Coronavirus curfew explained – and what happens if you break it

Today, September 22, Prime Minister Boris Johnson is set to announce a new set of restrictions in England.

The new measures will be put in place in a bid to limit the further spread of coronavirus.

The government’s Chief Scientific Adviser Sir Patrick Vallance warned on September 21 that if the current trend continues, England could face around 50,000 new cases of coronavirus every day by mid-October.

Mr Johnson has said he doesn’t want to put the country into a second national lockdown.

However, he will announce new measures which will hopefully slow the spread of Covid-19 in England.

One of the new restrictions is a 10pm curfew, which will restrict the opening hours of many business.

Here is what is covered by the 10pm curfew, and what happens if you break it.

Under new restrictions, which will come into effect from Thursday, September 24, pubs, cafes and restaurants will only be allowed to operate until 10pm.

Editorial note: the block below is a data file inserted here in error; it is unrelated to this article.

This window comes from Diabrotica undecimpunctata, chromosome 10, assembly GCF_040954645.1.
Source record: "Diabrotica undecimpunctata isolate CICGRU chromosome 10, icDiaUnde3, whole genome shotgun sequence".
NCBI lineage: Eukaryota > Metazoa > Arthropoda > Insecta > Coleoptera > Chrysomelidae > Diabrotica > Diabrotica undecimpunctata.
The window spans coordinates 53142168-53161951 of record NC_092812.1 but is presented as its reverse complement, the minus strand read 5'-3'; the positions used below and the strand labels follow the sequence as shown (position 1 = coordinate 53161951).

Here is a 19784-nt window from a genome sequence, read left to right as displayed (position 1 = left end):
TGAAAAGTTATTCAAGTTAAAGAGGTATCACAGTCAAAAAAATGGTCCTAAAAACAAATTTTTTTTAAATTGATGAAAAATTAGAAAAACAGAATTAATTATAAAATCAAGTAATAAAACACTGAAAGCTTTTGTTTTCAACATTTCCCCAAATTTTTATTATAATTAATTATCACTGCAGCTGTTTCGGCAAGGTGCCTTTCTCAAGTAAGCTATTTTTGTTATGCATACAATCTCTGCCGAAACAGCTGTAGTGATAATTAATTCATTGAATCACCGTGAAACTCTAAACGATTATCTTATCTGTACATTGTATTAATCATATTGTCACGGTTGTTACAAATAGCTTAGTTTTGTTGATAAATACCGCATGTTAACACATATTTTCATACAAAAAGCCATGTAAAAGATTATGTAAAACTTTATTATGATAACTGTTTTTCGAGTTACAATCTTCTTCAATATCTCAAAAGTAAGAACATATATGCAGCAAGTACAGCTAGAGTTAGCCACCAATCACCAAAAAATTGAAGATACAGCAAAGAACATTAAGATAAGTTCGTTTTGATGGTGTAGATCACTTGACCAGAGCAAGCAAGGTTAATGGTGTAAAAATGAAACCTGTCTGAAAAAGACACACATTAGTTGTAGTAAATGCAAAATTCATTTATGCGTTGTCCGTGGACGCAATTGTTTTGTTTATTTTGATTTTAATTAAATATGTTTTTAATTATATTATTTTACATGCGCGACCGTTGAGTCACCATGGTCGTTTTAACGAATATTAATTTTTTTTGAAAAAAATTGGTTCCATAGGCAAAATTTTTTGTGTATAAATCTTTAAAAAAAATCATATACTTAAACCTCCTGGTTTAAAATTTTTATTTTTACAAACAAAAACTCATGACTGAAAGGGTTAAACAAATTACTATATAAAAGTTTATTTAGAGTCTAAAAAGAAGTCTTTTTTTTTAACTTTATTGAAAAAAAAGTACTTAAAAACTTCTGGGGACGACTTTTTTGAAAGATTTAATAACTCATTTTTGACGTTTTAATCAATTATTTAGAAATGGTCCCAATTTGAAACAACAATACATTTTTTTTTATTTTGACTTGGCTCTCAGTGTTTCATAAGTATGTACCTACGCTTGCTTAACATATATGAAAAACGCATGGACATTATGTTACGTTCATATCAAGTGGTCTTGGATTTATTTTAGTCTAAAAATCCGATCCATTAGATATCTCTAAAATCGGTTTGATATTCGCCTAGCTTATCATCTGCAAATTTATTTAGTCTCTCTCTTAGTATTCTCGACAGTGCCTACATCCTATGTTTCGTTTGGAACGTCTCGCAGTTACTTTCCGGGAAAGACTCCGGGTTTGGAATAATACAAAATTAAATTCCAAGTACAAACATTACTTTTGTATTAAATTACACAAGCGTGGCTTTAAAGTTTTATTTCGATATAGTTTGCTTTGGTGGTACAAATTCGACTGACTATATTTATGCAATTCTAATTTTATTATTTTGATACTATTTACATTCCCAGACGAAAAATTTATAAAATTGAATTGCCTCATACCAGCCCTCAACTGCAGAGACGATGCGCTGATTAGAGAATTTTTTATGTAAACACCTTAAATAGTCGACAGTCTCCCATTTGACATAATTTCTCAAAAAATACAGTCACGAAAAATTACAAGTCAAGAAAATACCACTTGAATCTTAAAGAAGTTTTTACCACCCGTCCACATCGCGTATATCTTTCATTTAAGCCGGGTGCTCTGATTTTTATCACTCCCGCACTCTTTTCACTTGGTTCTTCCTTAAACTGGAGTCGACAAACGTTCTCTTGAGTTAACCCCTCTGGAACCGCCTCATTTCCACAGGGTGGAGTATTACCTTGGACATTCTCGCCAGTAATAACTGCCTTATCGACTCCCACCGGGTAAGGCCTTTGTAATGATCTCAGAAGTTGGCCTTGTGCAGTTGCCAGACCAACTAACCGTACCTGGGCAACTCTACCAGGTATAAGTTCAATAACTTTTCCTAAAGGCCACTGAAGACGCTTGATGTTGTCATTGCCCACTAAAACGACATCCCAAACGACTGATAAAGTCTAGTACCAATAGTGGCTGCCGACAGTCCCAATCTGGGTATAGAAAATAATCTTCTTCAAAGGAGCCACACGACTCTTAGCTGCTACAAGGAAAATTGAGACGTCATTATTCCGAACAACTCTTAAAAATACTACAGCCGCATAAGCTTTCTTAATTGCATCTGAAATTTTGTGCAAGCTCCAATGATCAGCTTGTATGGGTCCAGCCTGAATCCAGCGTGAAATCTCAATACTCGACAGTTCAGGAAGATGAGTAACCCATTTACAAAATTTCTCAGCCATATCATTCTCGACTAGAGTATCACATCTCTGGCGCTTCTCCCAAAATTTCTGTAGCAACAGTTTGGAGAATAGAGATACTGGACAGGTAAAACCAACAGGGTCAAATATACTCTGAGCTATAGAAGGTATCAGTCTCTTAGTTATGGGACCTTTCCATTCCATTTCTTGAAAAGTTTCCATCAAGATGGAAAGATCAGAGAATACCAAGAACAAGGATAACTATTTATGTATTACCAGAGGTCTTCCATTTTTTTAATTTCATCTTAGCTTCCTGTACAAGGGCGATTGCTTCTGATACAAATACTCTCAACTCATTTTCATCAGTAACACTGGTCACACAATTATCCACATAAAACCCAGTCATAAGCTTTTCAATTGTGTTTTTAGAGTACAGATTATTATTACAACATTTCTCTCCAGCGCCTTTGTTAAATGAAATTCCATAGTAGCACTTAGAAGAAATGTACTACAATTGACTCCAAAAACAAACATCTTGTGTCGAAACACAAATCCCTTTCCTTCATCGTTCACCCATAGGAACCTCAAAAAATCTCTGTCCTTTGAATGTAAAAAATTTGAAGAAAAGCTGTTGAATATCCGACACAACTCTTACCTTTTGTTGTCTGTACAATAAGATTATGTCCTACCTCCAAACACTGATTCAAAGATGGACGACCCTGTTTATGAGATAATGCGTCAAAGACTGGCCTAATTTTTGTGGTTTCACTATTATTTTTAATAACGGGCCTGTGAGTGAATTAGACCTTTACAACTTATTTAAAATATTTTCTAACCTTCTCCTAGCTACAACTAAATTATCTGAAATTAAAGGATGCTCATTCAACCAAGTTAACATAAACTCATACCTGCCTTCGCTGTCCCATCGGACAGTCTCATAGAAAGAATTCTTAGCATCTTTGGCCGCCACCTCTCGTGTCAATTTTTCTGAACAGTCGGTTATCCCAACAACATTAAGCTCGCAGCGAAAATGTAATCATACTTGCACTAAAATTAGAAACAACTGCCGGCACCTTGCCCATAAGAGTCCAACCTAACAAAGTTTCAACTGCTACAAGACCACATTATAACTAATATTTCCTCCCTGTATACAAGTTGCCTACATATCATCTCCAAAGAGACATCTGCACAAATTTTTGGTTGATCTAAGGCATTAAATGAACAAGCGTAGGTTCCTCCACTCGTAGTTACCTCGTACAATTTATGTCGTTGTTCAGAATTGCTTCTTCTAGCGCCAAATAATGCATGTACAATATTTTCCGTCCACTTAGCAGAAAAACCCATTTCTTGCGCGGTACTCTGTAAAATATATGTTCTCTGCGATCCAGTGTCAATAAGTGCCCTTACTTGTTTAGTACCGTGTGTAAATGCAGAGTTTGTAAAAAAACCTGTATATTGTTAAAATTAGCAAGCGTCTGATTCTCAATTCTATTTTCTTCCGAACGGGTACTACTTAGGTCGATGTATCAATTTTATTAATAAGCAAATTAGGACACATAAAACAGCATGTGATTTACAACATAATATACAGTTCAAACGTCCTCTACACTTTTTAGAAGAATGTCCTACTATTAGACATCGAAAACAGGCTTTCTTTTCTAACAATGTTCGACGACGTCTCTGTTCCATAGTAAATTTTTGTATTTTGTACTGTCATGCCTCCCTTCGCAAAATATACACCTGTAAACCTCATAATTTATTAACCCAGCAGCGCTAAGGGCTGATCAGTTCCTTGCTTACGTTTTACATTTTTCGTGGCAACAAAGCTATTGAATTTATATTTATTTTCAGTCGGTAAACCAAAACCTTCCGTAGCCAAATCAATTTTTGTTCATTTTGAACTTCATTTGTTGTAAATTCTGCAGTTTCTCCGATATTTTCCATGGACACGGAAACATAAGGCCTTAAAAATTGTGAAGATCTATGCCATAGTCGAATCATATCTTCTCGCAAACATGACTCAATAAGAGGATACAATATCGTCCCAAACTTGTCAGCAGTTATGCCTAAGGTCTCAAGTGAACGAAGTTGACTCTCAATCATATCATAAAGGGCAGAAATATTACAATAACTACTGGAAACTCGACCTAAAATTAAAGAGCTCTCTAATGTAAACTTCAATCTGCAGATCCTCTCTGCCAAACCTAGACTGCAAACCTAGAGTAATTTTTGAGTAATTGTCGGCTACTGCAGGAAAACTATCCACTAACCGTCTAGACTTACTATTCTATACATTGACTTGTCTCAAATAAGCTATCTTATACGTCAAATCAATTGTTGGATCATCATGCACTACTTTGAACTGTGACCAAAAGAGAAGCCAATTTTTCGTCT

Another rule change is that hospitality businesses will only be allowed to provide table service.

This means, for example, you can’t order your drink from a bar.

Details are still emerging, but businesses who flout the lockdown measures will be hit with a fine and forced to shut.

Pin the US, punishments for breaking curfews vary from state to state, but a $500 (£385) fine is the norm.

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But apart from visiting pubs, restaurants and cafes, it won’t change the amount of time you spend outside.

It also won’t restricting the amount of time the public can spend with friends and family.

It also doesn’t mean you can’t go outside your home after 10pm.

At the moment people in England can only socialise in groups of six, indoors and outside.

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Meanwhile, several local lockdowns are in place, where people can’t socialise outside their own household.

The 10pm curfew is already in place in local lockdown areas, such as north east England and Bolton.

A government spokesperson said: “No-one underestimates the challenges the new measures will pose to many individuals and businesses.

“We know this won’t be easy, but we must take further action to control the resurgence in cases of the virus and protect the NHS.”

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